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Congo - Vicious Attacks On Civilians

Vicious Attacks On Civilians Force Thousands To Flee In Eastern Dr Of Congo –

UN New York, Jun 7 2005

Rampaging militiamen have staged a series of vicious attacks on scores of civilians in the past week, forcing more than 1,000 people to flee remote villages in eastern Democratic Republic of the Congo (DRC), the United Nations said today.

According to the UN Office for the Coordination of Humanitarian Affairs (OCHA), in the village of Sonsa, a particularly virulent rampage by Mayi-Mayi elements active in the area prompted the flight of some 100 individuals to the town of Manono. During the attack, fifteen females – including 8 girls – were raped and forced to flee naked, able to move only at night due to their lack of clothing.

Wholesale looting took place and eleven of the village's 30 houses were burned to the ground and, OCHA said in a press release. The terrified displaced people arrived in Manono, Katanga, on 31 May.

OCHA say that more than 1,600 individuals fled their homes in the villages of Kyungu and Nkumbu to seek shelter in Mpiana, another town in the Manono region, for fear of attack by Mayi-Mayi active in the area. Although the group managed to bring some basic household goods with them, they no longer have any food.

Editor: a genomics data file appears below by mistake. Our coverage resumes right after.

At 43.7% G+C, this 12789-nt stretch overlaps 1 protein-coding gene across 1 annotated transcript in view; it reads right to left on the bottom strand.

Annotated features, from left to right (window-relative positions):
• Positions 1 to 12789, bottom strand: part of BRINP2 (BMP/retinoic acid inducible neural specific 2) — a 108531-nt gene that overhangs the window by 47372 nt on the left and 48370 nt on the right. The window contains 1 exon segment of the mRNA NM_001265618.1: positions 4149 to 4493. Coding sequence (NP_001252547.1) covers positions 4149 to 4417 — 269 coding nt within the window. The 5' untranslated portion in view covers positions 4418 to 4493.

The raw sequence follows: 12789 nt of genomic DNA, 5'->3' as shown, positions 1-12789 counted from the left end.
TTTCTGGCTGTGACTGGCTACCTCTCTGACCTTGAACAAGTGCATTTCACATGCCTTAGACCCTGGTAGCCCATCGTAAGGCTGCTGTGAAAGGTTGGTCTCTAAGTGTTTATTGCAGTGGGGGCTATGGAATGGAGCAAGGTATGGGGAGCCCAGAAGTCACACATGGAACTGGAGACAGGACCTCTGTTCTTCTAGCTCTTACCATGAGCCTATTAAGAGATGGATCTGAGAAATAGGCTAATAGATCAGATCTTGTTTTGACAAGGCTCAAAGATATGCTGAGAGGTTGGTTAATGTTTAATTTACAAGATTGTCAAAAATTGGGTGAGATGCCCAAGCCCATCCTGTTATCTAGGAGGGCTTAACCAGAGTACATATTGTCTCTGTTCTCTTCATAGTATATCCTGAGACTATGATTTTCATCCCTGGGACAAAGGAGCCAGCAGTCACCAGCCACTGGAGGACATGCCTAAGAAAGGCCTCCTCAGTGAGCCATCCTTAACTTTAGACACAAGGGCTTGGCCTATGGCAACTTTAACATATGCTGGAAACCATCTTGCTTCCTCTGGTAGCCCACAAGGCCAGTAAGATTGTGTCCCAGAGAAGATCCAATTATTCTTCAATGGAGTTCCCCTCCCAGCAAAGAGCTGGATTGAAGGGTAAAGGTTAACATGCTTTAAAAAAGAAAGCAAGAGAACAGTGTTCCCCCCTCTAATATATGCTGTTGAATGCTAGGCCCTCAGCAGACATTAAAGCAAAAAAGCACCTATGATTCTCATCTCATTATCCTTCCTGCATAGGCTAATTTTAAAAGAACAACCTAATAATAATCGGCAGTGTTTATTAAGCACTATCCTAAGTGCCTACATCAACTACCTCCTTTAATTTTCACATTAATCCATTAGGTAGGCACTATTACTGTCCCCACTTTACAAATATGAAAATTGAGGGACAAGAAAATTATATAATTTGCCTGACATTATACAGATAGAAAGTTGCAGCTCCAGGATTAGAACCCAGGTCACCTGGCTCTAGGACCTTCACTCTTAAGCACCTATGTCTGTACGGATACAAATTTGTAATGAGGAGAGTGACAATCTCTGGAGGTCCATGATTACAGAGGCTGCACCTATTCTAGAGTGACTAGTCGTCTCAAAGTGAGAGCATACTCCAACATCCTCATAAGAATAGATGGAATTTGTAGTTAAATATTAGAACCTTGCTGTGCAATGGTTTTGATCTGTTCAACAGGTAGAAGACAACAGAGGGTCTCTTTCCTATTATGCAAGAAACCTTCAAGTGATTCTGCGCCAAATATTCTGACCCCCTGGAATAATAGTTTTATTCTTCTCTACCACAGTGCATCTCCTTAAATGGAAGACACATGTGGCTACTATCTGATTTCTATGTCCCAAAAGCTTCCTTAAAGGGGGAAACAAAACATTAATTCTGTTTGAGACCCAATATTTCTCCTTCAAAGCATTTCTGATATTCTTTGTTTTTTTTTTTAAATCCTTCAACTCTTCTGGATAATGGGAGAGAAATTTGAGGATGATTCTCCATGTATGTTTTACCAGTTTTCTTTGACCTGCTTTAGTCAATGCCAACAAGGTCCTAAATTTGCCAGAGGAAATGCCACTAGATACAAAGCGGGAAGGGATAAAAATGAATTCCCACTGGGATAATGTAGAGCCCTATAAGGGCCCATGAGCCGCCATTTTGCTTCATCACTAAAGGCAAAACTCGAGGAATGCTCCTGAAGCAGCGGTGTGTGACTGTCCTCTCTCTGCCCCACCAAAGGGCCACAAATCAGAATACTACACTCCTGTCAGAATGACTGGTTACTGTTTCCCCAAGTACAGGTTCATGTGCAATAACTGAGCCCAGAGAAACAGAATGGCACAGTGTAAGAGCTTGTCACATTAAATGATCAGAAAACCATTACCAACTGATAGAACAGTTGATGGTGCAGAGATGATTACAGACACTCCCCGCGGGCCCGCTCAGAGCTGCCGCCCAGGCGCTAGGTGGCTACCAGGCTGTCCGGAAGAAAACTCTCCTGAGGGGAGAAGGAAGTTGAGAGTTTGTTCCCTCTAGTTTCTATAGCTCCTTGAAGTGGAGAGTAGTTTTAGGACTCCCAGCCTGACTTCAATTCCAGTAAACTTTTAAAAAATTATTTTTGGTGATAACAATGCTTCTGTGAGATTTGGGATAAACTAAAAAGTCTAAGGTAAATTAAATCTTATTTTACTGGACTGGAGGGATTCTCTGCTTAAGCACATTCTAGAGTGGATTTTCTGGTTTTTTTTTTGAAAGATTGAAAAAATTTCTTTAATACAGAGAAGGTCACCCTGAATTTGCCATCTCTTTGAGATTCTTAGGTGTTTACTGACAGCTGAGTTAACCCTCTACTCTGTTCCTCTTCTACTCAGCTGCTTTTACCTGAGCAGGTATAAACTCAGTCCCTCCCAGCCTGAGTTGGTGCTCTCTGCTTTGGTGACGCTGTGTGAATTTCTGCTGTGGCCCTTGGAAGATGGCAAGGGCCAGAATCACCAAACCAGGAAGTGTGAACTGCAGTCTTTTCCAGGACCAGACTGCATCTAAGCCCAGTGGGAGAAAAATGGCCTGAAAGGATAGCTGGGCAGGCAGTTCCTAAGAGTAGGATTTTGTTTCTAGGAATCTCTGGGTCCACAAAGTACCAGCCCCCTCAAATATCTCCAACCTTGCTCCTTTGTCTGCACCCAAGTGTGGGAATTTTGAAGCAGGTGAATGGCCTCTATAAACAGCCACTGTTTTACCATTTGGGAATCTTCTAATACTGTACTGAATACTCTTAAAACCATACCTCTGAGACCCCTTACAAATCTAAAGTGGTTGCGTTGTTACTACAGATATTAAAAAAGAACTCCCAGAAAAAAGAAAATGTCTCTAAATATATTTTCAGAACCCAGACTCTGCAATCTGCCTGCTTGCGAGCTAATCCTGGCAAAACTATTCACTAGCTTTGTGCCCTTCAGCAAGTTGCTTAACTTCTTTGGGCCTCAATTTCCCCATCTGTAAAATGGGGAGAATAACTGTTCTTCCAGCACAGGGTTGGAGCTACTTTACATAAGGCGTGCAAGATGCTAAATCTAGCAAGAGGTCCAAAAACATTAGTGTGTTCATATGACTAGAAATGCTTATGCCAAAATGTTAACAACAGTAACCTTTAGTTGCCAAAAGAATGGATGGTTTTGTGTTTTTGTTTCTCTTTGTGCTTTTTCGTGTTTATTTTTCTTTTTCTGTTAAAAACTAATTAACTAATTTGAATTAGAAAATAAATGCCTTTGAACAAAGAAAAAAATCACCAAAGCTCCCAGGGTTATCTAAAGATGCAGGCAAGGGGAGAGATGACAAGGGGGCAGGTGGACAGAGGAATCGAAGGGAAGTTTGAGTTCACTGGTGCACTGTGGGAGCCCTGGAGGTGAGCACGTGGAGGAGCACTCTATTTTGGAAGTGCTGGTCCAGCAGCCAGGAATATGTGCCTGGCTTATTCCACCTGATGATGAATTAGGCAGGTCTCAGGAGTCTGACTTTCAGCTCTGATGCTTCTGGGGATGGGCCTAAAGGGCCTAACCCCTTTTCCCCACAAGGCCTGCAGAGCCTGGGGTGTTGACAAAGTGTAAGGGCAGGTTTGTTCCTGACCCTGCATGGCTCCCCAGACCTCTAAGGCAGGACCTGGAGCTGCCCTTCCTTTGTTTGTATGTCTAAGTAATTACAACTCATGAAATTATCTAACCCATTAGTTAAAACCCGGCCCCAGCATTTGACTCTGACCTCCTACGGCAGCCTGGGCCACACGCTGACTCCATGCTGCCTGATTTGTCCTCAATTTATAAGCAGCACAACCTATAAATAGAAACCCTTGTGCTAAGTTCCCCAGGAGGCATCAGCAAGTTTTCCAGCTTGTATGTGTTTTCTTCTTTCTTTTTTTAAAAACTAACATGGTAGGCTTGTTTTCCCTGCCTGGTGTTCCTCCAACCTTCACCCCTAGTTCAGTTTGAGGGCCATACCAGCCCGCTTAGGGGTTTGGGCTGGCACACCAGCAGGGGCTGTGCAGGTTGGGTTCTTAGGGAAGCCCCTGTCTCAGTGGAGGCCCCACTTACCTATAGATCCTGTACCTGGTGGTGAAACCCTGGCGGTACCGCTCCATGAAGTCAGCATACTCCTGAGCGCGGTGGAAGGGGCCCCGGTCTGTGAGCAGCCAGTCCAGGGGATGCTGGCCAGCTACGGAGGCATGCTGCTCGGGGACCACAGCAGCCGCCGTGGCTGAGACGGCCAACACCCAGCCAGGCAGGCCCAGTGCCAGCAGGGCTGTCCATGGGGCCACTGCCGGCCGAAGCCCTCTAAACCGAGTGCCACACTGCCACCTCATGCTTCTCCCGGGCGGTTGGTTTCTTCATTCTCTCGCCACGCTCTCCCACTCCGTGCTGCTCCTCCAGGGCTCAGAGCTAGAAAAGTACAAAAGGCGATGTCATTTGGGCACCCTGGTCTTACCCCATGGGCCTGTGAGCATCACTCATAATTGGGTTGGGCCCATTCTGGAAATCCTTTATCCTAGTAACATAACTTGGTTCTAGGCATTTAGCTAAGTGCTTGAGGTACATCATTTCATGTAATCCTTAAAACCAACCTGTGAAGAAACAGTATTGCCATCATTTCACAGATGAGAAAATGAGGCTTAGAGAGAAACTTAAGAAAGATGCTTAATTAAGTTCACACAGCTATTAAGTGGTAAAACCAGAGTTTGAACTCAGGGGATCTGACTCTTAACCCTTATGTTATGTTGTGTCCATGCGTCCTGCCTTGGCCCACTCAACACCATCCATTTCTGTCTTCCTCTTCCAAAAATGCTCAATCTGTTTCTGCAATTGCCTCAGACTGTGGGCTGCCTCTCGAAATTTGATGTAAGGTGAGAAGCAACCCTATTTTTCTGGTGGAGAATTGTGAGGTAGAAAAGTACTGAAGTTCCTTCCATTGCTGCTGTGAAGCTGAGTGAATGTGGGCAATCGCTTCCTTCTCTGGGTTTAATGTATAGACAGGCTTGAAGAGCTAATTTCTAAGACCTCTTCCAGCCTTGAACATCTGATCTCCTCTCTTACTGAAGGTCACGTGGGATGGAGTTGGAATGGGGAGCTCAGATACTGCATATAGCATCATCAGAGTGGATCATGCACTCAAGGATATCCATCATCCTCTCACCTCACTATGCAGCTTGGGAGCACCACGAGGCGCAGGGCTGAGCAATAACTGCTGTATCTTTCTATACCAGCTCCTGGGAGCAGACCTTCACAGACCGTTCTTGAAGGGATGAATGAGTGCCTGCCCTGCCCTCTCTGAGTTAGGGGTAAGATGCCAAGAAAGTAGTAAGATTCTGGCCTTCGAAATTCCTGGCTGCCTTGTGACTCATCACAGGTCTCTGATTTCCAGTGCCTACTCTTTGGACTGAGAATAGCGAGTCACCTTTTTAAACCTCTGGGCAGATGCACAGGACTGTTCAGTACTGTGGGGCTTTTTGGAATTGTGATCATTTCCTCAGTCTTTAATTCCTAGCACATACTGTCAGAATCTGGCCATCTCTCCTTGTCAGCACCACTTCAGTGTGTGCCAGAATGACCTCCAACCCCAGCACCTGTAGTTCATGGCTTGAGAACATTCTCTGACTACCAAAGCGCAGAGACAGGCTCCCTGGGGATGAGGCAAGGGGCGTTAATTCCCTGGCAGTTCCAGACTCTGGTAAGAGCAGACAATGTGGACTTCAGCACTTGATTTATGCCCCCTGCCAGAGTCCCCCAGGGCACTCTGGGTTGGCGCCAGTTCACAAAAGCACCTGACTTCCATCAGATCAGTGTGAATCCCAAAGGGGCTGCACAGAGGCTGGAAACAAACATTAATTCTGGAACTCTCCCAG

Four villages may have been burnt after the internally displaced people (IDPs) left the area, OCHA said.

In the South Kivu town, Nindja, militia members killed 19 civilians on 23 May and prompted an estimated 6,000 people to flee to Ihembe, near Walungu. Among the seriously wounded, some had had their limbs hacked off by machetes.

Another group of villagers, estimated at up to 50, were carried off by armed men in an area where kidnapping of civilians for ransom happens often, OCHA said.

IDPs in six overcrowded camps in Ituri's Djugu and Irumu areas for the sixth month seemed unlikely to be able to return home in the near future, it said.

Should the security situation deteriorate further, the delivery of vital humanitarian aid to these camps could become problematic. A suspension in aid could leave more than 100,000 individuals, mostly women and children, without water, health care and food, the agency said.

The most recent wave of displacements of civilians in Ituri began late in December 2004, due to fighting in the Nyamamba area, it said.


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